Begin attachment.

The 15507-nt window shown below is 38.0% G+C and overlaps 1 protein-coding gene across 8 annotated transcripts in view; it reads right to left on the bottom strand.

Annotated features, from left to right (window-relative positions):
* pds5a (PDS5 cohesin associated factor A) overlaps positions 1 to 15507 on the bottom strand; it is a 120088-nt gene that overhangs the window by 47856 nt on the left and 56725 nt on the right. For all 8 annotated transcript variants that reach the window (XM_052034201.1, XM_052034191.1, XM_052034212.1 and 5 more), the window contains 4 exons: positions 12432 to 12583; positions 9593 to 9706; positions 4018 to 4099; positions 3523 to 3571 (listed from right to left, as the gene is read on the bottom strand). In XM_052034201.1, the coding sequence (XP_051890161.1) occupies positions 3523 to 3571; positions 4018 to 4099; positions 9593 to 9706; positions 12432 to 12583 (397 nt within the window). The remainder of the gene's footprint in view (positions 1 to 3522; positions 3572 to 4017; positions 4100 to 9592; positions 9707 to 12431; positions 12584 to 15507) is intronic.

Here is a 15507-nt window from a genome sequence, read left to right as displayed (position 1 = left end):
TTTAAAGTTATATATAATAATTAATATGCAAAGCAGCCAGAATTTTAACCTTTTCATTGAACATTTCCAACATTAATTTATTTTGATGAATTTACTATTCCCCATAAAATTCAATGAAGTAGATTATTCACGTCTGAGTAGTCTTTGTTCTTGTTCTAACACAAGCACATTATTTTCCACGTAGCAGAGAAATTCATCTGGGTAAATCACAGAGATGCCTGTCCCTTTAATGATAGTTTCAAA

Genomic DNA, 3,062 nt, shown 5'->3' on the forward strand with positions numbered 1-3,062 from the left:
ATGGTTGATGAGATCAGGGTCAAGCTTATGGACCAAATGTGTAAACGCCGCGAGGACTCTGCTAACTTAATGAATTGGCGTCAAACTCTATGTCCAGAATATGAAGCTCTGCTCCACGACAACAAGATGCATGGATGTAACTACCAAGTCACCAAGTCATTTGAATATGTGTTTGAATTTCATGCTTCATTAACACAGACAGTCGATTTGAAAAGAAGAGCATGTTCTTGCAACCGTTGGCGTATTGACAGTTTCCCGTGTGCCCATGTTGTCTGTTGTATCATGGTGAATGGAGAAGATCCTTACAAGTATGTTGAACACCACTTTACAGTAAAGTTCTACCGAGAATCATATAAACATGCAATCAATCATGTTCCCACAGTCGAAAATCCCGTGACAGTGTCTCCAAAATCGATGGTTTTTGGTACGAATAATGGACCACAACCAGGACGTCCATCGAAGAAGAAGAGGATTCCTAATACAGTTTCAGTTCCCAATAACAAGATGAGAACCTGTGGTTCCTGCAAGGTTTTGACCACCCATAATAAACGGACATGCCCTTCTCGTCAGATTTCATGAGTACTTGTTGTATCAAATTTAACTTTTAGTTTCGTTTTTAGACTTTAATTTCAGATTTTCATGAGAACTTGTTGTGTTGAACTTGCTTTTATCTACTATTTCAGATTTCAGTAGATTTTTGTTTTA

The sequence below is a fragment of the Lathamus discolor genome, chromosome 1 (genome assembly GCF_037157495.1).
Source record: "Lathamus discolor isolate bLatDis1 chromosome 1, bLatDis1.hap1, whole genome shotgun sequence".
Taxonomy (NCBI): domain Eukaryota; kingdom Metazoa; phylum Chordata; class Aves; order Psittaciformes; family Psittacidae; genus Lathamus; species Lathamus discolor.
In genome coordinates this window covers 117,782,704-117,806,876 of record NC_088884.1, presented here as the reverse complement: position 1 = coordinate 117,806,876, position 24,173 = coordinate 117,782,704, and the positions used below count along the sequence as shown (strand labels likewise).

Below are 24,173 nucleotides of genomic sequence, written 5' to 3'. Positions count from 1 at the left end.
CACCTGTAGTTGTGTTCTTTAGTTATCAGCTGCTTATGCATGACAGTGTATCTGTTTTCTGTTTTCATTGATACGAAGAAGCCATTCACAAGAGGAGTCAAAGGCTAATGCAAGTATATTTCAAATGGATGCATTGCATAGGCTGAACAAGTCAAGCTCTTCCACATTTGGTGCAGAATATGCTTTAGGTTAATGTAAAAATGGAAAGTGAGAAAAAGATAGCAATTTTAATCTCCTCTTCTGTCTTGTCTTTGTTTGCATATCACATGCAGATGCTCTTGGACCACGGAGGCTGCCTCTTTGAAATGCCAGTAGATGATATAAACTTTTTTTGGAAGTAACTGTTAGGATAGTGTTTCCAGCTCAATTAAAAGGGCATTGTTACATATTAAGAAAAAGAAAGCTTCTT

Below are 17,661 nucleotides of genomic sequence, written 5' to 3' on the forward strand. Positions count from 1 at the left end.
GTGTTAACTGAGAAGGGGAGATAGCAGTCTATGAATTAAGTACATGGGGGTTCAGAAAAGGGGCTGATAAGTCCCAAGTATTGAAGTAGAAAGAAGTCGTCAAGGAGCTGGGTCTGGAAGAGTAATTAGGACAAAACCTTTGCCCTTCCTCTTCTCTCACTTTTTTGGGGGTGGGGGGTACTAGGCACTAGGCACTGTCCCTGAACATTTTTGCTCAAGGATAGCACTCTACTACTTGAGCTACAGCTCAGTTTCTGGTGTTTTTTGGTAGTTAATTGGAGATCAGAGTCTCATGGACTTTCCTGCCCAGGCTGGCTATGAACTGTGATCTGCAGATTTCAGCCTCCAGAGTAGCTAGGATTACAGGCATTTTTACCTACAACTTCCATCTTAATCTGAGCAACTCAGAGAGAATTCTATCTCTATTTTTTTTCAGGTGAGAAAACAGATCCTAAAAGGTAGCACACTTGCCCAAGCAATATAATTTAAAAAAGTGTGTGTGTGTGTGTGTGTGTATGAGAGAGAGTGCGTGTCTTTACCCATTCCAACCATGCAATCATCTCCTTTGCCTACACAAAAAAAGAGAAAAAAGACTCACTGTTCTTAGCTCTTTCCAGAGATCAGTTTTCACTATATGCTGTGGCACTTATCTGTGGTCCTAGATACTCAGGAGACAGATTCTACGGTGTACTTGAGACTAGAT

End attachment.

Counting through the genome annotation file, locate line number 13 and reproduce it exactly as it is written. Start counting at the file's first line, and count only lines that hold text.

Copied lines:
CACCTGTAGTTGTGTTCTTTAGTTATCAGCTGCTTATGCATGACAGTGTATCTGTTTTCTGTTTTCATTGATACGAAGAAGCCATTCACAAGAGGAGTCAAAGGCTAATGCAAGTATATTTCAAATGGATGCATTGCATAGGCTGAACAAGTCAAGCTCTTCCACATTTGGTGCAGAATATGCTTTAGGTTAATGTAAAAATGGAAAGTGAGAAAAAGATAGCAATTTTAATCTCCTCTTCTGTCTTGTCTTTGTTTGCATATCACATGCAGATGCTCTTGGACCACGGAGGCTGCCTCTTTGAAATGCCAGTAGATGATATAAACTTTTTTTGGAAGTAACTGTTAGGATAGTGTTTCCAGCTCAATTAAAAGGGCATTGTTACATATTAAGAAAAAGAAAGCTTCTT